Heritage tourism experts grappled with complex issues of presenting culture and heritage to tourists at an international gathering of culture tourism experts 24-25 September in Valencia, Spain.
Just over 100 delegates from 17 countries debated the latest issues, trends and opportunities affecting the sector, which accounts for 40% of all tourism activity, according to the UNWTO.
Heritage tourism is worth around US$570 billion per year, said Scott Wayne, president at SWA Development. Within the sector, 51-70 year olds generate 60% of its revenue. However, 73% of millennials were interested in visiting cultural and historical places.
The role of technology, not least artificial intelligence, was centre stage at the summit, where presenters shared the latest cultural and heritage tourism insights from Iceland, Belize, Finland, Spain, Morocco, Ras Al Khaimah in the UAE, and other destinations.
“We should be more worried about artificial intelligence than climate change,” said Yrjotapio Kivissari, CEO of Visit Oulu, Finland. He admitted that while many operators, including his organisation, use artificial intelligence, the technology is being abused by destinations which are happy to mix fake images with real ones in their marketing.
However he predicted that AI would very quickly remove language barriers in culture tourism settings.
Also on technology, Wanderlust magazine revealed 3D headsets which give destinations the ability to show 360-degree immersive visual and sound experiences. To great effect, Wanderlust executives used samples from Petra, Fiji, the Norwegian fjords and the Holi festival of colours from India to show how technology is transforming destination marketing.
Delegates learned that new technology can serve traditional local artisans and communities. For example, ResiRest has established itself as a social enterprise that helps 9,000 families in 50 countries by connecting them with tourists who want an authentic local dining experience in a local family house.
Similarly, the Tuzmo website allows tourists to not just find and meet local artisans such as wood carvers, weavers and sculptors, but makes it easy for the tourist to order and ship any artefact they buy from the artist.
On attention span issues, delegates said it was imperative for museums and built attractions to convey a narrative story with emotion and empathy, preferably with multiple access points to the story. Stephen Ryan, heritage design director at Freeman Ryan Design, Australia, told the audience that the average time for video clips in museums was reducing all the time.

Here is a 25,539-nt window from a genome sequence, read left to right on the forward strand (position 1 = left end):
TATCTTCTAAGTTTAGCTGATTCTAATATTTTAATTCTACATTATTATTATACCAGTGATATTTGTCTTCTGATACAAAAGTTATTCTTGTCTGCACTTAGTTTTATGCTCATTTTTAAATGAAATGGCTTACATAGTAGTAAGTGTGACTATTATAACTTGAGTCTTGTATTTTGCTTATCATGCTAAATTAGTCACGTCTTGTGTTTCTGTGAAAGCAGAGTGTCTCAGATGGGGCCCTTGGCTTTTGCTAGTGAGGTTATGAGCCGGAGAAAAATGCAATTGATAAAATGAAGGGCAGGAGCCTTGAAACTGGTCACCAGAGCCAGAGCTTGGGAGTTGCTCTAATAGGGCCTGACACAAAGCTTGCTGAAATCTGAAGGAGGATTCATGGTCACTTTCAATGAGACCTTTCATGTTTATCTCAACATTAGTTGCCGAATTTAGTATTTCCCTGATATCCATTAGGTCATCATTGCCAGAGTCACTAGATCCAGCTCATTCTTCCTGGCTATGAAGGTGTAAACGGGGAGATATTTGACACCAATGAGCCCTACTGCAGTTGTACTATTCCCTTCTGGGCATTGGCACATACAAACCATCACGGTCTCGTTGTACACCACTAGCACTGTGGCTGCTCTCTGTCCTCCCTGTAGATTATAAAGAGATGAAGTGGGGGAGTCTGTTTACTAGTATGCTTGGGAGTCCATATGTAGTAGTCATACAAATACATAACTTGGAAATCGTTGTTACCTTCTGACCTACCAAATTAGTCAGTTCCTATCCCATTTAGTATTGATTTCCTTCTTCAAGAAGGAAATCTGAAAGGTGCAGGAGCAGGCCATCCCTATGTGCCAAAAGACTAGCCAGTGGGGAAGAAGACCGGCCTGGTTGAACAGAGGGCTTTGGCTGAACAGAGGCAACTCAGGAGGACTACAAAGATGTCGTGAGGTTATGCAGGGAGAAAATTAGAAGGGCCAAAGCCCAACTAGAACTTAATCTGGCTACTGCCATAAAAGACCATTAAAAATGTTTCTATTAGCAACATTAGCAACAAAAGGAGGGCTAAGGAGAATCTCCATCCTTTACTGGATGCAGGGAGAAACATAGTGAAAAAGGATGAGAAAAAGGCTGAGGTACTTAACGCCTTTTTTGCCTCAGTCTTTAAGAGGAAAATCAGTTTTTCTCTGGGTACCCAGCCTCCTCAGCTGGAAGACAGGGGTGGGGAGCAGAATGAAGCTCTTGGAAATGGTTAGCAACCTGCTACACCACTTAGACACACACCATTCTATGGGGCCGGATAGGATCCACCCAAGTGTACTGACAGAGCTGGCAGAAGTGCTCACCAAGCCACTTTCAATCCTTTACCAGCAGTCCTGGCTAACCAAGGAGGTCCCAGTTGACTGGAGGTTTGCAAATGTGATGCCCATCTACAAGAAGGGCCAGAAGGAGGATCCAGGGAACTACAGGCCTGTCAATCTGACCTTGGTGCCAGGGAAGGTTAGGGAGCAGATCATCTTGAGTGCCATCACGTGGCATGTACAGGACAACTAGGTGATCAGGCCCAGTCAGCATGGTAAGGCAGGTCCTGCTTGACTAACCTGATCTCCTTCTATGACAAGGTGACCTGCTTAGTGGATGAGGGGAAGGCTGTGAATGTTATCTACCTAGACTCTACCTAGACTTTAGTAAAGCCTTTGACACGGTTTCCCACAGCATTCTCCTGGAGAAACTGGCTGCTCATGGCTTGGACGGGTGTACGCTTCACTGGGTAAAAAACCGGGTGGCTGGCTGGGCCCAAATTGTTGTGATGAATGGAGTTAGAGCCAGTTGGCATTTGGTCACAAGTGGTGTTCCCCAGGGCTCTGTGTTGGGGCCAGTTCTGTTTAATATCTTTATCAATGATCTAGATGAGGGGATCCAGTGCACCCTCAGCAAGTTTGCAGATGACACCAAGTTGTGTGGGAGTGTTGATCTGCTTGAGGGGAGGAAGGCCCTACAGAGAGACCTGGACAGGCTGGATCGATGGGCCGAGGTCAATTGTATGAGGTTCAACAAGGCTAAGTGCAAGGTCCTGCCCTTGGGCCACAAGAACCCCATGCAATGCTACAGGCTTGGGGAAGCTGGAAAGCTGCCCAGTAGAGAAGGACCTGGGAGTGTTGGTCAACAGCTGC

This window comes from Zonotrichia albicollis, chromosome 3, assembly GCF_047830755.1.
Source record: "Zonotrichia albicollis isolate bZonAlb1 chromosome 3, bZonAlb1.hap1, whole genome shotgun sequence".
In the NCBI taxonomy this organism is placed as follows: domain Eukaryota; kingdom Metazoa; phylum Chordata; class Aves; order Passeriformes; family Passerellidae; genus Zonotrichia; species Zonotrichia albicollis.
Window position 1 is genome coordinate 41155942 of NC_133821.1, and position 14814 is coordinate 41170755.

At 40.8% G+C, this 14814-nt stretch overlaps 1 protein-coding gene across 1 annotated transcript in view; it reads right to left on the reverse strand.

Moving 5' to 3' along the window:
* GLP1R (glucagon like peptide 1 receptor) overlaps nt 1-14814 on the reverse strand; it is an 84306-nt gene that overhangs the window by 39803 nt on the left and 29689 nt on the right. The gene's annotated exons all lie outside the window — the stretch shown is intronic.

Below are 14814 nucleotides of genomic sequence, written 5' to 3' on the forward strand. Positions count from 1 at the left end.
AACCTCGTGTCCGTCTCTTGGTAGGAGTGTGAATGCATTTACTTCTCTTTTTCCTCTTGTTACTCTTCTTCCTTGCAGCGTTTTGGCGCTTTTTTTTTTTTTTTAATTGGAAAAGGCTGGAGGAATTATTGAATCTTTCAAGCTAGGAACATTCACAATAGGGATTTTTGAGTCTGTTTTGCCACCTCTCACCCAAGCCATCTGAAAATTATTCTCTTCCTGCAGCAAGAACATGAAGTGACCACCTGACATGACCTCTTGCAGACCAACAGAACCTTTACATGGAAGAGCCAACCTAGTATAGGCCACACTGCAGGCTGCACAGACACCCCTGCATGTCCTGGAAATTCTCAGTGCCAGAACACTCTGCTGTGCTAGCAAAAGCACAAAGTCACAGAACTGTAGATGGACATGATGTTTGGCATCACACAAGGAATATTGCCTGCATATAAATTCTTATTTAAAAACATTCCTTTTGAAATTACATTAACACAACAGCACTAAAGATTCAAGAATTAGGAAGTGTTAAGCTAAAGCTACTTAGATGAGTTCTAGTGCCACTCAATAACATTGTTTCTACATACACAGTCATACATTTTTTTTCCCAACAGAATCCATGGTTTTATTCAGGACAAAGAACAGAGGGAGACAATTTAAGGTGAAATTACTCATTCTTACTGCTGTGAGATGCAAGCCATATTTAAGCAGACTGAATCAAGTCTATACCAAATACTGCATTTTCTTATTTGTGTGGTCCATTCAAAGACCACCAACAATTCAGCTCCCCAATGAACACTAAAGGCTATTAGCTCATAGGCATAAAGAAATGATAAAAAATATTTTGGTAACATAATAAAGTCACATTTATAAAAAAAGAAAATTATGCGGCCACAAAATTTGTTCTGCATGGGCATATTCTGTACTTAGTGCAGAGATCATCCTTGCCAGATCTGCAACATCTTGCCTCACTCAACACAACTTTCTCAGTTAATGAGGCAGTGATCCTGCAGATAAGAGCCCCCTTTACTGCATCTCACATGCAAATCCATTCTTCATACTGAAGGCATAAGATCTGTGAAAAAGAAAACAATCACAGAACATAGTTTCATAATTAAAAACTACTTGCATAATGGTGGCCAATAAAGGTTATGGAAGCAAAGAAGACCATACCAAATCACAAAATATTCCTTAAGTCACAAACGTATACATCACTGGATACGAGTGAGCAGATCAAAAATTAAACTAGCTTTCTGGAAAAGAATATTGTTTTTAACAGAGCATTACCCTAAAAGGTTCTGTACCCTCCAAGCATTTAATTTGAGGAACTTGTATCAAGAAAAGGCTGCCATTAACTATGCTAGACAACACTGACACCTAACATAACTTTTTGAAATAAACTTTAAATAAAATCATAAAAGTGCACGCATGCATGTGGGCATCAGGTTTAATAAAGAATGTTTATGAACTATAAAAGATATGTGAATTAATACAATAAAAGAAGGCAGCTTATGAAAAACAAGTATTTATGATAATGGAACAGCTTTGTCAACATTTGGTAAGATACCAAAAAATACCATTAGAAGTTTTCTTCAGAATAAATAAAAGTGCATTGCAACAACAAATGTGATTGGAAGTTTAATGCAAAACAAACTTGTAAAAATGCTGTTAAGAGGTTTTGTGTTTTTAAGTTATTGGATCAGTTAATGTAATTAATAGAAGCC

On heritage tourism finance, delegates admitted that the fight for adequate funding was perpetual. It was imperative for governments and donors not to just think about ROI in terms of money. It should also be expressed in job creation, a sense of ownership and pride, training and employability, cultural value, environmental gain and social inclusion.
Summit attendees said that there should be a task force set up to address investment issues in culture and heritage tourism.
Summit facilitator Rajan Datar told the audience that WTACH should consider supporting skills in financial proposal writing. However, a delegate from French Polynesia said that it was imperative for politicians to listen, but the only way to ensure that was to “vote well”.
Closing the summit, Nigel Fell, CEO of WATCH thanked Visit Valencia.
“Valencia has been a wonderful host culture for the inaugural heritage tourism summit. The breadth and depth of culture in the city has to be experienced. It is no wonder that Valencia is such a vibrant tourism success story.”
The CEO announced Johannesburg in South Africa as the host city for the 2nd WTACH Global Leaders Summit, which will be held in September 2024.
In a handover ceremony on stage, Miguel Angel Perez Alba, brands and marketing director of Visit Valencia wished Septi Bukula, founder of the Renzo Network of South Africa, well with the 2024 event.
Mr Chris Flynn the Chairman and founder of WTACH said: “There was a wonderful engagement between varied culture and heritage tourism leaders, analysts and stakeholders at the inaugural WTACH summit in Valencia. We will build on the success and take the important work of culture and heritage in tourism to the next level in Johannesburg next year.”
Mr Flynn said that WTACH looked forward to hearing from potential summit partners for 2024.
Presenting Iceland’s and Belize’s approach on how to balance tourism growth with cultural preservation, Debbie Flynn, Managing Partner and Global Travel Practice Lead at FINN Partners mentioned that it’s up to effective communication and storytelling from the government to make people interested and respectful in cultural heritage.
Presentations from the 2023 WTACH summit will be available on WTACH.org very soon.